As it tuned out, the US producers, who reaped the benefits of the shale revolution, no longer enjoy a steep price advantage over foreign rivals in selling to domestic refiners. Production has fallen by about 600,000 barrels a day from its peak of 9.6 million in 2015. Curiously, almost the 600,000 barrels shortfall from US local production is now being imported from Nigeria. At the moment, refineries are buying foreign oil to replace the lost U.S. output—and, along with traders, are storing much of the less-expensive imported oil to sell when prices rise.
According to Bloomberg, “During the early years of the U.S. shale boom, millions of barrels of light, sweet crude had one big problem: no affordable access to refiners on the coasts of Texas and Louisiana. To tap into the cheaper oil pooling in Oklahoma, pipelines that used to bring imported oil up from the Gulf were reversed to take shale oil down to the coast. Refiners in Philadelphia and New Jersey also began buying North Dakota crude instead of foreign oil, moving it by train across the country. By October 2014, U.S. imports had fallen by about 40 per cent from a high in 2006.
“Analysts say that West Texas Intermediate crude has to be $3 to $5 cheaper than imported oil to pay for those pipeline and transportation costs. From 2011 to 2014, U.S. oil was on average $12.61 cheaper than equivalent foreign oil. The discount slowly narrowed as pipeline projects were completed and U.S. crude began to flow more freely from the middle of the country down to the Gulf Coast.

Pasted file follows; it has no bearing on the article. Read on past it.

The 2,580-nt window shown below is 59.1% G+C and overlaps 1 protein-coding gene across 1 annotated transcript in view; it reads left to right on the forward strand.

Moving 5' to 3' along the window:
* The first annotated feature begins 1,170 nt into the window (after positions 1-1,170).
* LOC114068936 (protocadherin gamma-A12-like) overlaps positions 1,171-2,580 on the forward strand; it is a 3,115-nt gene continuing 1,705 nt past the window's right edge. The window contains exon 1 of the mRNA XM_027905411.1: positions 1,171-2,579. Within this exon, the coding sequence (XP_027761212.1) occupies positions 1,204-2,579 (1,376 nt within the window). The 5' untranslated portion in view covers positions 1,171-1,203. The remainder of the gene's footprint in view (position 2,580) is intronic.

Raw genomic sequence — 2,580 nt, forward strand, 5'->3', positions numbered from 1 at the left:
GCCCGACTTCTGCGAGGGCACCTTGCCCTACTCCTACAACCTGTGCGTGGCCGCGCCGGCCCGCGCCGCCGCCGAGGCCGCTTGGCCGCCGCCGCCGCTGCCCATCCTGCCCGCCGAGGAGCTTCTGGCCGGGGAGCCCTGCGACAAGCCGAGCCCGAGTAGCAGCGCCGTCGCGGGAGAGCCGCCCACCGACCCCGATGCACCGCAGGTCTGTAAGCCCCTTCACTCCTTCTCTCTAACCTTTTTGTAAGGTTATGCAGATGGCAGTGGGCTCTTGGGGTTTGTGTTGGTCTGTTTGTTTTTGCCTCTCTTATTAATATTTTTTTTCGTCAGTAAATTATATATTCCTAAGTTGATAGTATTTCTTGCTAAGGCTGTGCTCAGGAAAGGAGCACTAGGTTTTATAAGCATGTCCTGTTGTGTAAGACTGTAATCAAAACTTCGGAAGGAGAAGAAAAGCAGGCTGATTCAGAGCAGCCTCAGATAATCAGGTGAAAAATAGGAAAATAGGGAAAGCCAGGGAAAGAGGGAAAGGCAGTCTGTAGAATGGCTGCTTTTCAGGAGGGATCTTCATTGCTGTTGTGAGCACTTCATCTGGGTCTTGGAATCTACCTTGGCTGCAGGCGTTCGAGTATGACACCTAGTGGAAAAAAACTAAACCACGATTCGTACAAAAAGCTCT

“A week before the US Senate approved lifting the export ban on December 18, WTI traded around $3 below Brent. Over the next month, the discount disappeared, and, for the first time in six years, WTI traded at a premium to Brent for a few days in January. WTI is now less than a dollar cheaper than foreign barrels available on the Gulf Coast.
The irony of the shale boom, and all the light crude it unlocked, is that it came just as U.S. refiners were spending billions to process heavy oil. “In theory, there was always going to be a linkage between freeing up U.S. barrels and replacing them with foreign crude that U.S. refiners are better suited to run,” says Kevin Book, managing director at ClearView Energy Partners.
“For some of the weakest U.S. producers with the highest costs, lifting the ban didn’t matter because they can’t compete on the global market, says Abudi Zein, co-founder of ClipperData, which uses customs data and ship-tracking information to estimate global oil flows. For U.S. producers with the highest costs, “they’ll never be able to export because all of a sudden, they’re competing with Saudi Arabia and Iraq.”
The U.S. is hoarding a lot of the imported oil. As of March 25, U.S. commercial crude inventories hit 534 million barrels. That’s near the all-time high in 1929, when U.S. commercial storage hit 545 million barrels, as huge oil finds coincided with the beginning of the Great Depression. Today, with oil so cheap, producers and traders are opting to wait for prices to rise instead of selling, especially with the futures market signaling that oil prices will rise. Traders can lock in those prices by taking out a contract for delivery a few months down the road”.
How this will help Nigeria shore up its dwindling revenue is not yet clear. But one thing is certain, return of the US to buying Nigerian crude will ensure that there is a ready market for Nigeria. The NNPC had better take this chance seriously.